At the opening of the play the central character, Nigel (Chris Jefferson), is celebrating his twenty third birthday. He is undergoing a kind of early-life crisis, with his marriage falling apart and his work in an introduction agency echoing hollowly the lack of love in his personal life. As his sense of self disintegrates into a chorus of mocking voices, he begins a relationship with a girl (Miriam Glaser) who emerges from the grey walls of his house. The people around him - his wife Kiki (Naomi Francis), her sister Jeannie (Hope Hayward Rowling) and his employer Malcolm (Kristian Sartori) increasingly become less real to him than the strange young girl who sinisterly demands his love.

This kind of writing is much more challenging than conventional plot-driven drama, and Stewart doesn't always manage to achieve her ambition. The dramatic dynamic falls on emotional contrast and metaphoric connections rather than narrative suspense, and such complexities require a concomitant clarity in the writing. While it was never difficult to work out what was going on, I felt that Stewart often flinched from the more difficult implications of what she was writing about, relying on a fey lyricism or absurd humour to get her through. This feeling was reinforced by James Adler's rather fuzzy and fussy direction. The play's virtues are its freshness and ambition, and I look forward to Stewart's future work, especially if she finds a drivenness and focus her work presently lacks.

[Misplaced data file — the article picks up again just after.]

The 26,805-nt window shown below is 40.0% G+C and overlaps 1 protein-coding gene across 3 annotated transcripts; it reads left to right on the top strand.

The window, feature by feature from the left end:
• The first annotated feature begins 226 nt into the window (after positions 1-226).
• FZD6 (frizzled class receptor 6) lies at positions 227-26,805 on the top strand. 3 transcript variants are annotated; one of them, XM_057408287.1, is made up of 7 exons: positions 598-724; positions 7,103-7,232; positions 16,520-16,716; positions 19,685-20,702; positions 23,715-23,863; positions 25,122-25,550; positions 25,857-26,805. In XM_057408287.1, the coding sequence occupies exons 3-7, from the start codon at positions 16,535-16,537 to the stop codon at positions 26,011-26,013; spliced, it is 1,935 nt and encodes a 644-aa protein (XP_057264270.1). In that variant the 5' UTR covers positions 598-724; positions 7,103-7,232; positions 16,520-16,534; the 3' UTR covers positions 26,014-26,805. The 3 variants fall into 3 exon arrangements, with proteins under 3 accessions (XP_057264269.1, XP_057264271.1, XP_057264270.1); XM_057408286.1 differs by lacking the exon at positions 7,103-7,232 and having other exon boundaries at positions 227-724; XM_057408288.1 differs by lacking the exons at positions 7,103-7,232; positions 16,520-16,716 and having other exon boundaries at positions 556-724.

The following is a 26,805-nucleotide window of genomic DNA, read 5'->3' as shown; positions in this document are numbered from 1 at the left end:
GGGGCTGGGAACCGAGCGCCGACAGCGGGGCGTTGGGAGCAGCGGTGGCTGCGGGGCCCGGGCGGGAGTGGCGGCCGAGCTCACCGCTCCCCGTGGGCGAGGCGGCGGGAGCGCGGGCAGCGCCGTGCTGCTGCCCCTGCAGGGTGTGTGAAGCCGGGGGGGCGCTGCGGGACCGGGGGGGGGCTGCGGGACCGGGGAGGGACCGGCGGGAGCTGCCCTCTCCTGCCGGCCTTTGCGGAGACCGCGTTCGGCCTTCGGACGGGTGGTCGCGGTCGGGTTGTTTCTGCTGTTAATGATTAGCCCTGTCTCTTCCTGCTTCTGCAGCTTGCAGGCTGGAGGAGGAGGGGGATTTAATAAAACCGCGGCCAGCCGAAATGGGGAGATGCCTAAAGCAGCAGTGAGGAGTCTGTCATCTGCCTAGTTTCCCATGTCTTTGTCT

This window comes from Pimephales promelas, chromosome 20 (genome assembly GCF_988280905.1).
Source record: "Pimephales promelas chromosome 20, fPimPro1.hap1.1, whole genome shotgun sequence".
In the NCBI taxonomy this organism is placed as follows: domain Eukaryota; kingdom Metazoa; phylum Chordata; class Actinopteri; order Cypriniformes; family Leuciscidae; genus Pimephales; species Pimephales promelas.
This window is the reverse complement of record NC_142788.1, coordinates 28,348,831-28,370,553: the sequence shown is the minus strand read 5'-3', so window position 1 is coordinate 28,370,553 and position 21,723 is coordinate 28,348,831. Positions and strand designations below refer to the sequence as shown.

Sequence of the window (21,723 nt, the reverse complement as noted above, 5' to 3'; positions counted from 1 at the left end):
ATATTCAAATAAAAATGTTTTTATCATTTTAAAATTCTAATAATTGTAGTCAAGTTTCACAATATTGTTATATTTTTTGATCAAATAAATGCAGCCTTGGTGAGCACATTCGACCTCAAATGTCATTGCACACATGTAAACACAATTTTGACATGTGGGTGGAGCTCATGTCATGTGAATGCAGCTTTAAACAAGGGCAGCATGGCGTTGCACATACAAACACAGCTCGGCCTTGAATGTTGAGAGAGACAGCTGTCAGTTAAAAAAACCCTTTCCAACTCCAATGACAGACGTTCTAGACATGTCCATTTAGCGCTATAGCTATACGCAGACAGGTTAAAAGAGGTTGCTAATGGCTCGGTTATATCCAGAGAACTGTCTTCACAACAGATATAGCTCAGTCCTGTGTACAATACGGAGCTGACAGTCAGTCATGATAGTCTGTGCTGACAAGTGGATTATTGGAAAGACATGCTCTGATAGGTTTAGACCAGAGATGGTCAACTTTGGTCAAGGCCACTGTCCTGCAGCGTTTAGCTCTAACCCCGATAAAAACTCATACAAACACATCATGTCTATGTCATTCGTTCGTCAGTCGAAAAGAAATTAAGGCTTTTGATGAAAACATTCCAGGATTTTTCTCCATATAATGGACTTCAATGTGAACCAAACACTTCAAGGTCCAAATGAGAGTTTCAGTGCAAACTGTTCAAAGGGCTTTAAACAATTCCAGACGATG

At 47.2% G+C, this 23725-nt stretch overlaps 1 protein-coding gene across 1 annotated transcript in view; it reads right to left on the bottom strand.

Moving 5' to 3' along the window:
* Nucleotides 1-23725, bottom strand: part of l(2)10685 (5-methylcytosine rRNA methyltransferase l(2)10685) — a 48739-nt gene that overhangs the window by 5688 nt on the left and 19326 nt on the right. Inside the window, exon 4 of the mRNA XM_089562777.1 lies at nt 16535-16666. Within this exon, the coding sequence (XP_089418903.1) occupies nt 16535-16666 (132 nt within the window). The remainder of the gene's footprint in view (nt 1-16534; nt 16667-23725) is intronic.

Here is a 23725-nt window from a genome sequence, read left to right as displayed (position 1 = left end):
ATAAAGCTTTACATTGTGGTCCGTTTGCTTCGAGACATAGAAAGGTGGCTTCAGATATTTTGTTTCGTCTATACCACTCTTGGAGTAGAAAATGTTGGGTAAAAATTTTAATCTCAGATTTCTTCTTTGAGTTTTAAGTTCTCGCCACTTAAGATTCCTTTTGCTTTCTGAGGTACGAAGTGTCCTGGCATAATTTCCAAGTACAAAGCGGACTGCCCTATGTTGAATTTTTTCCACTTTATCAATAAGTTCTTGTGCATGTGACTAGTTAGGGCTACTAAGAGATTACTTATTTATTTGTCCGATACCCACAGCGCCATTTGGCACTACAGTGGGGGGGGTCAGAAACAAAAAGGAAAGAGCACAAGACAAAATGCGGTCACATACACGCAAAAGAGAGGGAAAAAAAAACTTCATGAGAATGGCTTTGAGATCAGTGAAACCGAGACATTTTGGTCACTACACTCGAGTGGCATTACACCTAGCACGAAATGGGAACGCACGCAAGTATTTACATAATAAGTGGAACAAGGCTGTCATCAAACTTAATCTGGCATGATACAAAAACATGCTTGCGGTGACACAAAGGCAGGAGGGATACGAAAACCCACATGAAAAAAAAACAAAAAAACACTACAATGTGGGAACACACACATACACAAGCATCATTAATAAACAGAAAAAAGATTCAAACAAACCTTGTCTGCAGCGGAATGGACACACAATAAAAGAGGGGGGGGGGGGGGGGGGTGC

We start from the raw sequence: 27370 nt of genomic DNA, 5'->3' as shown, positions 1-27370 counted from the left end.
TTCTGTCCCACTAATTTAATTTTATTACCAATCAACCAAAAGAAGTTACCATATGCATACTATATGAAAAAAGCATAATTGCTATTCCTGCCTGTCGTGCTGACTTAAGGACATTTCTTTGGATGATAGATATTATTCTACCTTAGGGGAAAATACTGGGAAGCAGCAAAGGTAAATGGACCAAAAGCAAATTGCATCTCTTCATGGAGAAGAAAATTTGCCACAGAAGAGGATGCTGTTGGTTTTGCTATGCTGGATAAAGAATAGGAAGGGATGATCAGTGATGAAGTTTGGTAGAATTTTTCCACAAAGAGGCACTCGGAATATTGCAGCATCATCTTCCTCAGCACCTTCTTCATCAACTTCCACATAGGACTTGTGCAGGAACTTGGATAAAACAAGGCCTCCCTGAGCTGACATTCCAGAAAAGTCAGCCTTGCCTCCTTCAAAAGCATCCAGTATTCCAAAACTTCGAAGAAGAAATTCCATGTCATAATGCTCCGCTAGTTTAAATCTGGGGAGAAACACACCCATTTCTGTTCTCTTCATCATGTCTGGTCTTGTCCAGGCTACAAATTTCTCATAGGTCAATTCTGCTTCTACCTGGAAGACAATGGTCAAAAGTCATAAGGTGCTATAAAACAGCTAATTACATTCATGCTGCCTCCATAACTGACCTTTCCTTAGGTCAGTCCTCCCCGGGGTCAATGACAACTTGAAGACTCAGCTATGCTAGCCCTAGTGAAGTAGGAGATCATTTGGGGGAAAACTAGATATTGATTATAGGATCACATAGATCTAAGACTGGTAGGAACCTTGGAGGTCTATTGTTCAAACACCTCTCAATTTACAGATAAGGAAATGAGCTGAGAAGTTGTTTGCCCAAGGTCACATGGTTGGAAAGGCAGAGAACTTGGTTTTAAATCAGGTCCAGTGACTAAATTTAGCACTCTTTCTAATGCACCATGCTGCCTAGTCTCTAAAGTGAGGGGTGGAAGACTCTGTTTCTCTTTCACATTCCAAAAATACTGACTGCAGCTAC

Ben Noble's Interrogation is a much darker play, directed with a sure and spare hand by Julie Waddington to make compelling theatre. Noble is clearly a startling and intelligent talent: he is the only actor on stage, and has given himself the material for a virtusoso performance. The play also features filmed scenes acted by Alison Boyce, Shaun Brown, Sylvie de Crespigny, Daniel Frederksen, Fiona MacLeod and Peter Roberts. The videos are naturalistic grabs of story or conversation, captured voyeuristically (we are always aware of the camera), which are interspersed with quotes from the Bible and an obscure text called The Encridion, which I can find nothing about and so suspect may be fictional. The monologues performed by Noble are all characters whom we also see on the screen, which creates a number of gaps between the differing representations. These gaps grow perversely more dislocating as the stories become clearer.